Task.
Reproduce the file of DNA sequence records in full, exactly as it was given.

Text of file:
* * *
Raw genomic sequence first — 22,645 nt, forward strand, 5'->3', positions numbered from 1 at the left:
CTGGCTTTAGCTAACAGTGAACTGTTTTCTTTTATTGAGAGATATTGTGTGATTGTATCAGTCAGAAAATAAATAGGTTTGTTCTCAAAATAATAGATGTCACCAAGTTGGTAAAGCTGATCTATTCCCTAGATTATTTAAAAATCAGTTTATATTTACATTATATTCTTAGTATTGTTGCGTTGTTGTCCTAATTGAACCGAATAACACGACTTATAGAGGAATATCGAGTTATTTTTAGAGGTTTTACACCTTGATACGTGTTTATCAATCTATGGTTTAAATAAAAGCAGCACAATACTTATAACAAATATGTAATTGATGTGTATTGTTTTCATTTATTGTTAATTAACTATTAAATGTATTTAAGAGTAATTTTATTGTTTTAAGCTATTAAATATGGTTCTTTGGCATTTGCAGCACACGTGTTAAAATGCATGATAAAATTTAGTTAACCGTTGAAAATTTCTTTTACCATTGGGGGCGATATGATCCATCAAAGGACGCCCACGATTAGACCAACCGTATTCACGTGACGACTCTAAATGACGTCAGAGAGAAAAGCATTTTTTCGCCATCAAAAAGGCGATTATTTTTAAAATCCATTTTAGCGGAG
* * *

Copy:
Raw genomic sequence first — 22,645 nt, forward strand, 5'->3', positions numbered from 1 at the left:
CTGGCTTTAGCTAACAGTGAACTGTTTTCTTTTATTGAGAGATATTGTGTGATTGTATCAGTCAGAAAATAAATAGGTTTGTTCTCAAAATAATAGATGTCACCAAGTTGGTAAAGCTGATCTATTCCCTAGATTATTTAAAAATCAGTTTATATTTACATTATATTCTTAGTATTGTTGCGTTGTTGTCCTAATTGAACCGAATAACACGACTTATAGAGGAATATCGAGTTATTTTTAGAGGTTTTACACCTTGATACGTGTTTATCAATCTATGGTTTAAATAAAAGCAGCACAATACTTATAACAAATATGTAATTGATGTGTATTGTTTTCATTTATTGTTAATTAACTATTAAATGTATTTAAGAGTAATTTTATTGTTTTAAGCTATTAAATATGGTTCTTTGGCATTTGCAGCACACGTGTTAAAATGCATGATAAAATTTAGTTAACCGTTGAAAATTTCTTTTACCATTGGGGGCGATATGATCCATCAAAGGACGCCCACGATTAGACCAACCGTATTCACGTGACGACTCTAAATGACGTCAGAGAGAAAAGCATTTTTTCGCCATCAAAAAGGCGATTATTTTTAAAATCCATTTTAGCGGAG